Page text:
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Balsamic vinegar and vanilla ice cream. Grapefruit juice, tequila, and a touch of vanilla. Pear and cardamom. Sometimes a combination of different ingredients enhances the experience of each so that they’re even better together. That’s what this list is all about: literary pairings that will set your bookish taste buds alight.
I was inspired to create this list because of that feeling — you know the one. When you finish a really good book and want more. Something to keep you thinking about the same things or feeling the same way. And sure, many authors write in one style and publish multiple books, so when that’s the case you can satisfy this kind of fix pretty easily. But other authors work in multiple different modes or produce more slowly, leaving you casting about for similar works to no avail.
When that happens to me, I find myself picking up books, reading a handful of pages, and moving on to the next one. I’m like a book scavenger, picking apart my bookshelves in search of that one tasty morsel that will satisfy my readerly craving. In hopes of helping you avoid this dastardly cycle, let’s get to the list already!
The elements that bring each set of stories together vary. The books may be matched by similarities in storyline, genre, or theme. Or they may be linked in other ways. Regardless, they’re all literary combinations that complement each other. I hope you enjoy them!
My Sister, the Serial Killer by Oyinkan Braithwaite & The Removed by Brandon Hobson & My Sweet Girl by Amanda Jayatissa
I thought about pairing Braithwaite’s and Jayatissa’s novel for their feminist leanings and disturbing exploration of gender politics (and, you know, murder). Then I thought about pairing Hobson’s and Braithwaite’s books for their interest in filial love. I even thought about pairing Jayatissa’s and Hobson’s books for the way they blur the lines between life and death. It turns out, the three books simply go well together. Why? For one thing, they’re all haunted in different ways. For another thing, they’re all dark novels that ask questions about family even as they call into question national and global narratives around race, gender, and economics. Also, they’re all simply impossible to put down.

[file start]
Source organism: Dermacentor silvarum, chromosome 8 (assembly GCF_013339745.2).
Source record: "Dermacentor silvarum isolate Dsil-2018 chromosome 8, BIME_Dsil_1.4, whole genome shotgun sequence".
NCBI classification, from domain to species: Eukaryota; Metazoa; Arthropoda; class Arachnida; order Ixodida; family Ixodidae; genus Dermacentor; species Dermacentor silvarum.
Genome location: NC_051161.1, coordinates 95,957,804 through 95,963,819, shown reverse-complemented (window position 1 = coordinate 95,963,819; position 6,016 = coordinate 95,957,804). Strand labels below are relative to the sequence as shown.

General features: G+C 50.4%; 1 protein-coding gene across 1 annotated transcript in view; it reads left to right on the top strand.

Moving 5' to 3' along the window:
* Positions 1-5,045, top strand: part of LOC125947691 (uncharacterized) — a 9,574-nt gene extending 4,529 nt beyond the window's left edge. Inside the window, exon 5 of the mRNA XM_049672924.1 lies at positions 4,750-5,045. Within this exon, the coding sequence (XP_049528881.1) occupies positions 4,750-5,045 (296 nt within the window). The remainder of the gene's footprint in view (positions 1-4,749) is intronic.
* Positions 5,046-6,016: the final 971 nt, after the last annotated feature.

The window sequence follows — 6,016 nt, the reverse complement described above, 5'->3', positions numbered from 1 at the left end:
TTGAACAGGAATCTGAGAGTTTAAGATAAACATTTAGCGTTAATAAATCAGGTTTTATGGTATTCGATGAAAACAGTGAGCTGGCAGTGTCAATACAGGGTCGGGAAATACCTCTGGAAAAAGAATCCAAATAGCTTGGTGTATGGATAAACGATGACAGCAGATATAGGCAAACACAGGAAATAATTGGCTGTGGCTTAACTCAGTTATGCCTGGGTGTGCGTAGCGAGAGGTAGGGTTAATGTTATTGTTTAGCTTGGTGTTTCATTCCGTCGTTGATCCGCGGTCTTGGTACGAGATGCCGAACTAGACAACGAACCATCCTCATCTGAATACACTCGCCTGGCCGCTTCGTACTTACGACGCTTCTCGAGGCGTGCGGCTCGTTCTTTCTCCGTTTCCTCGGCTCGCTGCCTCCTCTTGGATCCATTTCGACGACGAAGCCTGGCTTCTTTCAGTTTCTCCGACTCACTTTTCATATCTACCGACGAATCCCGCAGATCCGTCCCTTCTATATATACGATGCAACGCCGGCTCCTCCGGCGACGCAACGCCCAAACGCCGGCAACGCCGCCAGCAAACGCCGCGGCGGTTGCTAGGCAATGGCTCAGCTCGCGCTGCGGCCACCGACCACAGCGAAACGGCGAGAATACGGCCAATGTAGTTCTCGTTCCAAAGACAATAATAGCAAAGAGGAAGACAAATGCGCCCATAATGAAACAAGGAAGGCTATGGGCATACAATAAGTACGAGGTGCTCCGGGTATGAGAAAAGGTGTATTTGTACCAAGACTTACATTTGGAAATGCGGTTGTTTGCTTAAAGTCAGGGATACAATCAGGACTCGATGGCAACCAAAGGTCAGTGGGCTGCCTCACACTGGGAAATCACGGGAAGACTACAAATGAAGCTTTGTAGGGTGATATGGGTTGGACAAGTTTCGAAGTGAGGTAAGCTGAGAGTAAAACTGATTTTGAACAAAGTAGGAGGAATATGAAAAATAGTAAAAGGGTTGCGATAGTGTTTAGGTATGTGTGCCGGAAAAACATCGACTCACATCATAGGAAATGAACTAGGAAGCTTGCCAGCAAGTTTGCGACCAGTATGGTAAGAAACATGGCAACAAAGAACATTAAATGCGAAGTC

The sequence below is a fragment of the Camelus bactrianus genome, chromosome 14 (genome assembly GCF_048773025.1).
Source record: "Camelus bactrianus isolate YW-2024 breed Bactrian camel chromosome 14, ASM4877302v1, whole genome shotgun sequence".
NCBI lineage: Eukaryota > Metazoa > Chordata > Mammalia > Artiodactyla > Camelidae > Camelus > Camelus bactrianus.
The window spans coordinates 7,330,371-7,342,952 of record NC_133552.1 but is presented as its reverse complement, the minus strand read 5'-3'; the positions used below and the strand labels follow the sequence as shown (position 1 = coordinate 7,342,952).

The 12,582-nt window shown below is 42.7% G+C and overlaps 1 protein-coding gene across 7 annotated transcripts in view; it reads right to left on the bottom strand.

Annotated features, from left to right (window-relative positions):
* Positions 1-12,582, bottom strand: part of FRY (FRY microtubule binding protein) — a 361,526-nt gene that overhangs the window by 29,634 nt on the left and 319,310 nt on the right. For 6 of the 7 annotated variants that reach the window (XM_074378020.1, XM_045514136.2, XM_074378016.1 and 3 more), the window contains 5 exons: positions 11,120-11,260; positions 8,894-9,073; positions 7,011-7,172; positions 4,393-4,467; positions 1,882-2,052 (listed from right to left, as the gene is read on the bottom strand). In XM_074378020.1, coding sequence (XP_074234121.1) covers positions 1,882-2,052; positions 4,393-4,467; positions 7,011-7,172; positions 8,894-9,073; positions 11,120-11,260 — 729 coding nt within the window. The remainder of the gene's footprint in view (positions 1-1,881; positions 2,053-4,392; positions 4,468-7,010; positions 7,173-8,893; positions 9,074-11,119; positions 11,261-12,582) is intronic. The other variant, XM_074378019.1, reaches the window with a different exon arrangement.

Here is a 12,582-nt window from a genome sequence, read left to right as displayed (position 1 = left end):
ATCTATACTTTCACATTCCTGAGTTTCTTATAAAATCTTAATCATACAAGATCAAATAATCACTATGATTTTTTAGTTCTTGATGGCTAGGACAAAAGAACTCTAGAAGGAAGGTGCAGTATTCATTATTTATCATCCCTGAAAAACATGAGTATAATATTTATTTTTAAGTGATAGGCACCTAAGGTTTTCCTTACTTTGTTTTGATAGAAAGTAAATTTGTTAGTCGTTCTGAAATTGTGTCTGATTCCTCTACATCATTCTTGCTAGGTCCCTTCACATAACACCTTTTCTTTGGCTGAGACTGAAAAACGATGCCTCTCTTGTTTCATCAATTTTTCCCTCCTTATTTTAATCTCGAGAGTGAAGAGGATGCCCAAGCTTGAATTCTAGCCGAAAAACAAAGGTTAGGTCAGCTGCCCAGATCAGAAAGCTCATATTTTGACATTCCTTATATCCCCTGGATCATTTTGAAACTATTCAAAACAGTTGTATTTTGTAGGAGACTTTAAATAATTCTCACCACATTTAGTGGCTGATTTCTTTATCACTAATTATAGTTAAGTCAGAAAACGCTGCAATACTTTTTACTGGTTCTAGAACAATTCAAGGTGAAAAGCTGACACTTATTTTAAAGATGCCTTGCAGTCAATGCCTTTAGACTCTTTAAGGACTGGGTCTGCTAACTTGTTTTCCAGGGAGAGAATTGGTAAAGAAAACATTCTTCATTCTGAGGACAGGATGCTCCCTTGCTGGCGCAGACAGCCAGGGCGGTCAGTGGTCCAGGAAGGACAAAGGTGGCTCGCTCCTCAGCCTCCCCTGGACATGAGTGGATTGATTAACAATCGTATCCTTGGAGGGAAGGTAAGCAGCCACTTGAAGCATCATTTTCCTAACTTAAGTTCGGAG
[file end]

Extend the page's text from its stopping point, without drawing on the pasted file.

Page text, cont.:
Version Zero by David Yoon & The Circle by Dave Eggers
I didn’t realize “techno-horror” was a thing until I started trying to explain why these two books work so well together. Techno-horror is a sub-genre of horror that places modern technology at the heart of its horror. While Yoon’s novel ultimately is more overtly in the horror camp, both novels raise some serious questions about the role of technology in our lives. Each book exhibits a deep concern about privacy, civil liberties, and the role of capitalism in the tech industry. Part of the concern around capitalism takes the form of acknowledging the utopian bent the tech industry outwardly displays…then smashing that to pieces. How each book smashes that facade is very different — you’ll just have to read them to find out.
How Much of These Hills is Gold by C Pam Zhang & In the Distance by Hernan Diaz
Both of these books might be considered westerns, but in ways that are really interesting. They both follow protagonists who meander across the terrain of the western United States…but they also raise questions about citizenship, belonging, and nation. There’s also the added component of each text’s consideration of gender and sexuality in the stark landscape of the west (and everything that might entail in a variety of ways). Diaz’s novel is what I think of as a “quiet” read (despite the adventurous elements of the story), while Zhang’s is surprising in so many ways; both inspire contemplation and introspection.
Yellow Rain by Mei Der Vang & from Unincorporated Territory [hacha] by Craig Santos Perez & Whereas by Layli Long Soldier